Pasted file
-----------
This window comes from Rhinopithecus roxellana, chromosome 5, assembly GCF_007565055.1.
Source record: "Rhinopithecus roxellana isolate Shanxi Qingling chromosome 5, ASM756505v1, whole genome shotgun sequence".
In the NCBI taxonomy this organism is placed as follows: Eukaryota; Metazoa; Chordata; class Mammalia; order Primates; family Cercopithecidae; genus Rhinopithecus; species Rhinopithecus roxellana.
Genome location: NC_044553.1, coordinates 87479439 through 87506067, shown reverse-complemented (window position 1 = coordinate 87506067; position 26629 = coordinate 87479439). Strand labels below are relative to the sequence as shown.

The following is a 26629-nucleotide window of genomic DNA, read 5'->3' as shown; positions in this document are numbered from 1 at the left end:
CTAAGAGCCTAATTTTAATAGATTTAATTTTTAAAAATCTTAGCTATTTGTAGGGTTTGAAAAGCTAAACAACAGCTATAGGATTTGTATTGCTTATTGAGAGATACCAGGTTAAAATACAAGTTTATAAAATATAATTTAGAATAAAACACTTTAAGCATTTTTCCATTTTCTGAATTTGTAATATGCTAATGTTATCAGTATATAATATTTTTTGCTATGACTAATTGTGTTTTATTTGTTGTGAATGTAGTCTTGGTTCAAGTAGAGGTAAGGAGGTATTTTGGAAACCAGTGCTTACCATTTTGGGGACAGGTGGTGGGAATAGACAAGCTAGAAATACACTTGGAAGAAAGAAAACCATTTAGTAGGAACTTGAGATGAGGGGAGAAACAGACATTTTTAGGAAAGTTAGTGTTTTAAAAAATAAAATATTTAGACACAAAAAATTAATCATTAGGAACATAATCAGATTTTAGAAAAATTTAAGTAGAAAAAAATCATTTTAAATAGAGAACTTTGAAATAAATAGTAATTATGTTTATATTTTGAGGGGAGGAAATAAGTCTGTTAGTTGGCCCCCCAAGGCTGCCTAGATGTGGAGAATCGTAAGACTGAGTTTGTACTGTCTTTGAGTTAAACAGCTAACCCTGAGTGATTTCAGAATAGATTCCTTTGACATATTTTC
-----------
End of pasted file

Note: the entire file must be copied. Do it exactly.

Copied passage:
This window comes from Rhinopithecus roxellana, chromosome 5, assembly GCF_007565055.1.
Source record: "Rhinopithecus roxellana isolate Shanxi Qingling chromosome 5, ASM756505v1, whole genome shotgun sequence".
In the NCBI taxonomy this organism is placed as follows: Eukaryota; Metazoa; Chordata; class Mammalia; order Primates; family Cercopithecidae; genus Rhinopithecus; species Rhinopithecus roxellana.
Genome location: NC_044553.1, coordinates 87479439 through 87506067, shown reverse-complemented (window position 1 = coordinate 87506067; position 26629 = coordinate 87479439). Strand labels below are relative to the sequence as shown.

The following is a 26629-nucleotide window of genomic DNA, read 5'->3' as shown; positions in this document are numbered from 1 at the left end:
CTAAGAGCCTAATTTTAATAGATTTAATTTTTAAAAATCTTAGCTATTTGTAGGGTTTGAAAAGCTAAACAACAGCTATAGGATTTGTATTGCTTATTGAGAGATACCAGGTTAAAATACAAGTTTATAAAATATAATTTAGAATAAAACACTTTAAGCATTTTTCCATTTTCTGAATTTGTAATATGCTAATGTTATCAGTATATAATATTTTTTGCTATGACTAATTGTGTTTTATTTGTTGTGAATGTAGTCTTGGTTCAAGTAGAGGTAAGGAGGTATTTTGGAAACCAGTGCTTACCATTTTGGGGACAGGTGGTGGGAATAGACAAGCTAGAAATACACTTGGAAGAAAGAAAACCATTTAGTAGGAACTTGAGATGAGGGGAGAAACAGACATTTTTAGGAAAGTTAGTGTTTTAAAAAATAAAATATTTAGACACAAAAAATTAATCATTAGGAACATAATCAGATTTTAGAAAAATTTAAGTAGAAAAAAATCATTTTAAATAGAGAACTTTGAAATAAATAGTAATTATGTTTATATTTTGAGGGGAGGAAATAAGTCTGTTAGTTGGCCCCCCAAGGCTGCCTAGATGTGGAGAATCGTAAGACTGAGTTTGTACTGTCTTTGAGTTAAACAGCTAACCCTGAGTGATTTCAGAATAGATTCCTTTGACATATTTTC